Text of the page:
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New York State Resident Exit Survey: Demand for Primary Care Physicians Remains Strong

Family medicine, emergency medicine, adult psychiatry, dermatology and general internal medicine saw the greatest demand according to the annual New York State Resident Exit Survey, compiled by CHWS.

ALBANY, N.Y. (October 19, 2017) – The demand for primary care physicians remains stronger than the demand for specialty physicians, according to results from the 2016 New York State Resident Exit Survey compiled by UAlbany’s Center for Health Workforce Studies. More than half of new physicians who completed their GME training in New York report out-of-state practice plans.

The Exit Survey, conducted annually since 1998 (excluding 2004 and 2006), provides an overview of the outcomes of training and the demand for new physicians. Among the key data points tracked by the survey include physician job market assessments, demand based on areas of specialization, and the likelihood of physicians practicing in New York after completing training.

The demand for primary care physicians has outpaced demand for specialists every year since 2008. Primary care physicians were less likely than their specialist counterparts to report difficulty in finding a satisfactory job; they received more job offers than specialists and had a more positive assessment of the regional job market. Also of note, the average increase in median starting income was four percent for primary care physicians versus 3 percent for specialists from 2012 through 2016.

The survey is conducted by CHWS in collaboration with GME Directors at the New York’s teaching hospitals and other key stakeholders. A total of 3,084 of the estimated 5,225 physicians finishing a residency or fellowship training program completed the 2016 Exit Survey, a 59 percent response rate.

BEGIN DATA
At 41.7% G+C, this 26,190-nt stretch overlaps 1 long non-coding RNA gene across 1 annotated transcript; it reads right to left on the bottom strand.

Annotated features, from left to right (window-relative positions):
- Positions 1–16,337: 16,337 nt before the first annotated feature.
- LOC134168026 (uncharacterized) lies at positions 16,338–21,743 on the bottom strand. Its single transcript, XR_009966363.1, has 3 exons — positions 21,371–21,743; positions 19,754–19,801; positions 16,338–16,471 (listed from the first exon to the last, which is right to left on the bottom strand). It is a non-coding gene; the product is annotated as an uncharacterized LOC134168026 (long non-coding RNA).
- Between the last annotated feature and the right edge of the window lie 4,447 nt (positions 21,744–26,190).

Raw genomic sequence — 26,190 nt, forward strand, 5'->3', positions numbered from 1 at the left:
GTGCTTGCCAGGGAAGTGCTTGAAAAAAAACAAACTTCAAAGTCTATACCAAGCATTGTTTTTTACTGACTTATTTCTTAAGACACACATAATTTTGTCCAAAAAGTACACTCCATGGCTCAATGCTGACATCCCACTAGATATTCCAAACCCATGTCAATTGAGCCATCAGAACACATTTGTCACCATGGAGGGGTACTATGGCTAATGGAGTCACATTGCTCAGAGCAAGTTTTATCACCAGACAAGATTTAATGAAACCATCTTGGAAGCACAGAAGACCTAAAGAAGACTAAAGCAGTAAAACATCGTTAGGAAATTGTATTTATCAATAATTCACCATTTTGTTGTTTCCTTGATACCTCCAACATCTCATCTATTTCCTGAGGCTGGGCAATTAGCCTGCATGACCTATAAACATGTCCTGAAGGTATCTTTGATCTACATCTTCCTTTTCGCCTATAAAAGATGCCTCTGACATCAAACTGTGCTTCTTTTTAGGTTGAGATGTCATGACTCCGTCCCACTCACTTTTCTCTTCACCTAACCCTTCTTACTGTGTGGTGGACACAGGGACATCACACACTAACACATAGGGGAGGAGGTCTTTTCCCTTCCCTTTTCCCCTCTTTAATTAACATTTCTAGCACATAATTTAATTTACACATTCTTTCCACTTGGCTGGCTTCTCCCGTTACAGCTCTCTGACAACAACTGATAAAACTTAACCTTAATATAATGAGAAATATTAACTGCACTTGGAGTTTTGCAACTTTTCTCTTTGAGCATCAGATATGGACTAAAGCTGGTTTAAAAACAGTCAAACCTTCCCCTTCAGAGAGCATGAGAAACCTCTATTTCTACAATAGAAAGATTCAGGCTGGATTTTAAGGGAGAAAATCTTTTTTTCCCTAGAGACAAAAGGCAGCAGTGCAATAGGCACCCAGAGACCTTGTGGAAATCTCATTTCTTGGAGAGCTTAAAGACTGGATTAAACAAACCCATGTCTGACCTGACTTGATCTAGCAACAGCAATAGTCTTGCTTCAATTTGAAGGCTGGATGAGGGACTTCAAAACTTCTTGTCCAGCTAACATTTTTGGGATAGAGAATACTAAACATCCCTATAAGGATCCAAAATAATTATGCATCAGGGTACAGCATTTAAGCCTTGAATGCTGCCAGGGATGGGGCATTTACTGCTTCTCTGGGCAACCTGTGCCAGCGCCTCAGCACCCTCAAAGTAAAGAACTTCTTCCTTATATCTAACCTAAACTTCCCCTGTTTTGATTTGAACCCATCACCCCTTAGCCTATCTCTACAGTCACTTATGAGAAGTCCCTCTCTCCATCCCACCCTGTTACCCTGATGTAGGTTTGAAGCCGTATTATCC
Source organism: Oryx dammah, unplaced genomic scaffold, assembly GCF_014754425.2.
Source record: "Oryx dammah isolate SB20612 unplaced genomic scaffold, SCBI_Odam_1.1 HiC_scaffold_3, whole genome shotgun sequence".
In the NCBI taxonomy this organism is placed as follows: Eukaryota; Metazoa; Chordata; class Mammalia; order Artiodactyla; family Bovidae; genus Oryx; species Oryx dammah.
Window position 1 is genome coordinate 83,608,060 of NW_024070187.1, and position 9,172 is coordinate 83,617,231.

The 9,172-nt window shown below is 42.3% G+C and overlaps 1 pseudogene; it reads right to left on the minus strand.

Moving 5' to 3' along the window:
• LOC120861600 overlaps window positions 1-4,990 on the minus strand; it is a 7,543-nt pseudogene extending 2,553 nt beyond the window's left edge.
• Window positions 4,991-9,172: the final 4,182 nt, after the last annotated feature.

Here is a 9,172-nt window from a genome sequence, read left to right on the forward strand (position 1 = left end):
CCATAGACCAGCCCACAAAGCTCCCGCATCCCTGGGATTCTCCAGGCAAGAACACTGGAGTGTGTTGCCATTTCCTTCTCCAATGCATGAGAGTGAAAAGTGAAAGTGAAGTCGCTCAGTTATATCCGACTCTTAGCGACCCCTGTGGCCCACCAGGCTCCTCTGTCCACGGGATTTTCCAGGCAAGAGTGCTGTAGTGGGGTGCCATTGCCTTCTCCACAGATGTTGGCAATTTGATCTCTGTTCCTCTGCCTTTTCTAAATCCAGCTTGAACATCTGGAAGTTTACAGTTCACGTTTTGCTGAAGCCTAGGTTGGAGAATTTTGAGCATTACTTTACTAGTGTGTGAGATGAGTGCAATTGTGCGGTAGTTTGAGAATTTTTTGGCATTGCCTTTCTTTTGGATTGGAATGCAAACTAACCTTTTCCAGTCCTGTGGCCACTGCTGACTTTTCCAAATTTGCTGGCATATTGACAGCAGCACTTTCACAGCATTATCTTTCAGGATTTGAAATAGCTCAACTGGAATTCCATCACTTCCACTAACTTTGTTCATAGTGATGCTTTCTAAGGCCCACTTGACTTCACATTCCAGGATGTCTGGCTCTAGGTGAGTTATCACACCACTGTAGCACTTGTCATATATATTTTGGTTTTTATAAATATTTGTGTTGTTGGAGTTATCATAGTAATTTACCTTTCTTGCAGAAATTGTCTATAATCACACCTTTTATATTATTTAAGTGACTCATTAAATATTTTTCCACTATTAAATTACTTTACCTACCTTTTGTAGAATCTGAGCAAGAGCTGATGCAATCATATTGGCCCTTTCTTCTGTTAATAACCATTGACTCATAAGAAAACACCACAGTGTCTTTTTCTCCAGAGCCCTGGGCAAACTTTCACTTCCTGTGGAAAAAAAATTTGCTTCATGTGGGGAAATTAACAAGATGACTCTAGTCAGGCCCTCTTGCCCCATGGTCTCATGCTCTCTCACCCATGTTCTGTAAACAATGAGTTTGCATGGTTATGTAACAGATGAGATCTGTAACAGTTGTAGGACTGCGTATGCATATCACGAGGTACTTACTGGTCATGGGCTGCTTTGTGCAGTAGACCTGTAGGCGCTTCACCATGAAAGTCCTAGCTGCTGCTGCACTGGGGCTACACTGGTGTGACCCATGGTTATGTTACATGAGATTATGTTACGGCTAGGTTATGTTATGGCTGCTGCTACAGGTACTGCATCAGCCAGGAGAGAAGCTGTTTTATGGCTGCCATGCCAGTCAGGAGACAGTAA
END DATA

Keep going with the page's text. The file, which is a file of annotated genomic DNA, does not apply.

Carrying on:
Other key findings:

  • The new physician job market remains strong, with 94 percent of respondents who had actively searched for a practice position reporting at least one job offer by the time they completed the survey;
  • The median starting income of respondents jumped by five percent from 2015 to 2016; 2 points higher than the four year average of 3 percent;
  • Family medicine, emergency medicine; adult psychiatry, dermatology and general internal medicine saw the greatest demand;
  • Pathology, radiology, pediatric subspecialties, cardiology and anesthesiology experienced the weakest demand relative to other specialties; and
  • Fifty-five percent of newly trained physicians reported plans to practice outside New York after completing training; the main reasons cited included proximity to family (24 percent), better jobs outside of New York (13 percent), and better salary outside of New York (12 percent).

The Exit Survey was conducted by the Center for Health Workforce Studies in the spring and summer of 2016. The report was prepared by CHWS staff David P. Armstrong, Yuhao Liu, and Gaetano J. Forte, with layout design by Leanne Keough. Funding for the 2016 Exit Survey and analysis was provided by the New York State Department of Health.

Established in 1996, CHWS is an academic research center, based at the School of Public Health, University at Albany, State University of New York. The mission of CHWS is to provide timely, accurate data and conduct policy relevant research about the health workforce. The research conducted by CHWS supports and promotes health workforce planning and policymaking at local, regional, state, and national levels. Today, CHWS is a national leader in the field of health workforce studies.

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